Opinion: Notley’s wrongheaded path leads to deficit disaster

None of us can control all the circumstances we face. What we can control is how we respond to challenges. These choices often make the difference between positive and negative outcomes. It’s no different for governments. New governments aren’t responsible for the fiscal problems they inherit. They are, however, responsible for choices they make in office that can help solve those problems or make them worse.

Premier Rachel Notley’s government undoubtedly inherited a very difficult set of circumstances in Alberta. But there’s nothing unusual about a new government taking office only to find a fiscal mess. Canadian history is replete with such examples.

In 1993, Prime Minister Jean Chretien’s government inherited the legacy of nearly three consecutive decades of federal budget deficits and debt that was reaching a crisis point just as the Liberals assumed power.

Around the same time, Bob Rae’s NDP government took office in Ontario in the midst of a nasty recession in the province; economic pain was spreading and a big budget deficit loomed.

When Roy Romanow’s NDP government took power in Saskatchewan (also in the early 1990s), his province faced a genuine fiscal crisis.

And thanks to years of unsustainable spending growth by its Progressive Conservative predecessors and a recent downturn in resource revenues, Notley’s NDP government walked into a $6-billion budget deficit upon entering office.

All these governments were dealt bad fiscal hands. Where they differ is how they played their cards.

While Chretien and Romanow recognized the urgent need to reform and reduce spending, Rae and Notley implemented big spending increases notwithstanding the red ink that drenched their budgets.

Predictably, these approaches produced very different results.

The Chretien government reduced spending and significantly shrank the size of government, swiftly eliminating a large deficit and restoring federal finances to good health for the first time in decades.

Romanow cut program spending by more than 10 per cent and eliminated Saskatchewan’s deficit in just three years, bringing the province back from the brink of insolvency.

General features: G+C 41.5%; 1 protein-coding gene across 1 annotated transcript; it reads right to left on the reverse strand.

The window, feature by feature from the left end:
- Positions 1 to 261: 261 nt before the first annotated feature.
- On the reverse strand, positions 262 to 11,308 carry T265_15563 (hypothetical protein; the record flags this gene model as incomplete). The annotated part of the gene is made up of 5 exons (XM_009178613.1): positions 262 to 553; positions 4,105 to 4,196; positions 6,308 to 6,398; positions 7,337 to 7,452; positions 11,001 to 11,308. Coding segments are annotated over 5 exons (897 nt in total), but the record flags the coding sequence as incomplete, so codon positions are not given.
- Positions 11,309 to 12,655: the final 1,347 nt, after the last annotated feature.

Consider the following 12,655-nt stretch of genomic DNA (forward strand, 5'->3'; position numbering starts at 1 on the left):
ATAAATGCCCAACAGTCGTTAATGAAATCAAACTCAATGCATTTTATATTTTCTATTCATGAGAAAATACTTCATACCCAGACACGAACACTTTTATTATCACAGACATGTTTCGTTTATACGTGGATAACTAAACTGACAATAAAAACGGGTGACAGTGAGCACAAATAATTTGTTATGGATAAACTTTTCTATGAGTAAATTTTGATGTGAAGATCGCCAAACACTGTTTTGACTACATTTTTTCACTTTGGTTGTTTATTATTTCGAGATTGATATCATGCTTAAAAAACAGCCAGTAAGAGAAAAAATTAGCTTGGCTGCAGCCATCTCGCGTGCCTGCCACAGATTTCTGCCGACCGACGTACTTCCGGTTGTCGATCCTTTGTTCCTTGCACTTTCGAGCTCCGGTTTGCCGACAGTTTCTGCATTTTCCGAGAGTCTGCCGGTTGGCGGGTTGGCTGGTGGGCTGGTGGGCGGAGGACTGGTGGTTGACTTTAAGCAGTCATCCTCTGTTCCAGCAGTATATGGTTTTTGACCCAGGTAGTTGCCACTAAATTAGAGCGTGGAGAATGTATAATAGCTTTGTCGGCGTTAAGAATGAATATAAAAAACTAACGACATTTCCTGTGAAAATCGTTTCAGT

But when Rae took power in Ontario, his government increased spending despite big deficits, with predictably disastrous consequences. Provincial net debt soared from 13.4 per cent in 1990-91 to 30.3 per cent in 1995-96. And the province’s finances never fully recovered.

Today in Alberta, Notley is closely following the Rae model. In her first two years in office, marked spending increases swelled the deficit even further, sparking a run up of projected net debt totalling about $10,000 per Albertan by 2019-20 – up from essentially zero in 2015-16.

Clearly, governments that inherit difficult circumstances can choose to deal with them in very different ways. And you can’t predict how well a party will perform by looking solely at their political label.

The Romanow years in Saskatchewan prove that NDP governments can slay deficits and provide sound fiscal management. Chretien’s government proved the same of Liberals, as did Ralph Klein’s Progressive Conservative record in Alberta. Similarly, all major parties in Canada have featured governments with poor records of fiscal management.

Unfortunately, by following the Rae model of spending hikes and rapidly growing debt, the Notley government is exacerbating – not solving – the problems it inherited.

Troy Media columnists Ben Eisen and Charles Lammam are analysts with the Fraser Institute.

Just Posted

Sylvan Lakers vote on Winter Village planters

Sylvan Lakers came out to visit the Winter Village this evening to… Continue reading

Vancouver concert promoter bans Nazi symbols at shows

A man was witnessed making a Nazi salute during a heavy metal show at Pub 340

WATCH: A Russian new year party in Red Deer

Hundreds fill the G.H. Dawe Community Centre for the 10th Russian Children’s New Year Party

Car hits moose north of Red Deer, driver in hospital with life threatening injuries

One person was airlifted to hospital, and another taken by ambulance after… Continue reading

Red Deer’s Ten Thousand Villages to close in 2018

This will be the last Christmas for Red Deer’s Ten Thousand Villages.… Continue reading

Watch: Man plays flaming bagpipes while riding a unicycle in a ‘Star Wars’ costume

The sight of Darth Vader, riding a unicycle and playing flaming bagpipes,… Continue reading

Owl found dead after eating rat poison leaves B.C. woman concerned

After finding the owl on her Surrey property, Christine Trozzo says the poison is a concern for kids

Dying man’s wish to see new ‘Star Wars’ movie coming true

A dying man’s wish to see the new “Star Wars” movie is… Continue reading

Bountiful polygamist believed he couldn’t be prosecuted: lawyer

Winston Blackmore’s lawyer says Blackmore did not believe he could be prosecuted

Trudeaus, Mulroneys, Erdem? Canadians who could snag a royal wedding invite

Save the date. Kensington Palace announced Friday that Prince Harry and Meghan… Continue reading

More to be done to ensure timely justice, retiring Beverley McLachlin says

Canada’s retiring top judge says more must be done to ensure the… Continue reading

Labrador mayor who was shot in face in hunting accident has died

John Hickey accidently shot himself while checking rabbit snares

Shelter dogs could go vegan in Los Angeles

Los Angeles may soon be home to a lot more vegan dogs.… Continue reading

The coolest way to serve coffee at dinner’s end

I can put together a decent dinner party. But when it comes… Continue reading

Most Read

Five-day delivery plus unlimited digital access for $185 for 260 issues (must live in delivery area to qualify) Unlimited Digital Access 99 cents for the first four weeks and then only $15 per month Five-day delivery plus unlimited digital access for $15 a month